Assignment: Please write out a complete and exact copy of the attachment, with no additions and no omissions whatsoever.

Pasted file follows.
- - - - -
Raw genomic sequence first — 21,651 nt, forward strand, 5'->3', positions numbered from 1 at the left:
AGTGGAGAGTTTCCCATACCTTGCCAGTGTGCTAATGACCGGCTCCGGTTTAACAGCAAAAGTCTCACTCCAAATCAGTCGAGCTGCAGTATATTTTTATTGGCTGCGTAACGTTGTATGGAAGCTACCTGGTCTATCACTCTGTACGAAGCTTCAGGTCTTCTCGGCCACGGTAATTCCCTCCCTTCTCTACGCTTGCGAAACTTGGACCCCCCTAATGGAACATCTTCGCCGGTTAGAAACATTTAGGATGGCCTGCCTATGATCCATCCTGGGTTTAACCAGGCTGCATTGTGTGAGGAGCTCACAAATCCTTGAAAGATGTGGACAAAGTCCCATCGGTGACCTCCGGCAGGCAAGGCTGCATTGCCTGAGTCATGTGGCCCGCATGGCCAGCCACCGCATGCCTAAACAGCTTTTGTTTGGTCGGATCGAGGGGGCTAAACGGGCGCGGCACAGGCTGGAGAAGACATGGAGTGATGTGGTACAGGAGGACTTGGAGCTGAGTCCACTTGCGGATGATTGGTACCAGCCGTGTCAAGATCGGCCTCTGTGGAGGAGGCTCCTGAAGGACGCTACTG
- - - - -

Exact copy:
Raw genomic sequence first — 21,651 nt, forward strand, 5'->3', positions numbered from 1 at the left:
AGTGGAGAGTTTCCCATACCTTGCCAGTGTGCTAATGACCGGCTCCGGTTTAACAGCAAAAGTCTCACTCCAAATCAGTCGAGCTGCAGTATATTTTTATTGGCTGCGTAACGTTGTATGGAAGCTACCTGGTCTATCACTCTGTACGAAGCTTCAGGTCTTCTCGGCCACGGTAATTCCCTCCCTTCTCTACGCTTGCGAAACTTGGACCCCCCTAATGGAACATCTTCGCCGGTTAGAAACATTTAGGATGGCCTGCCTATGATCCATCCTGGGTTTAACCAGGCTGCATTGTGTGAGGAGCTCACAAATCCTTGAAAGATGTGGACAAAGTCCCATCGGTGACCTCCGGCAGGCAAGGCTGCATTGCCTGAGTCATGTGGCCCGCATGGCCAGCCACCGCATGCCTAAACAGCTTTTGTTTGGTCGGATCGAGGGGGCTAAACGGGCGCGGCACAGGCTGGAGAAGACATGGAGTGATGTGGTACAGGAGGACTTGGAGCTGAGTCCACTTGCGGATGATTGGTACCAGCCGTGTCAAGATCGGCCTCTGTGGAGGAGGCTCCTGAAGGACGCTACTG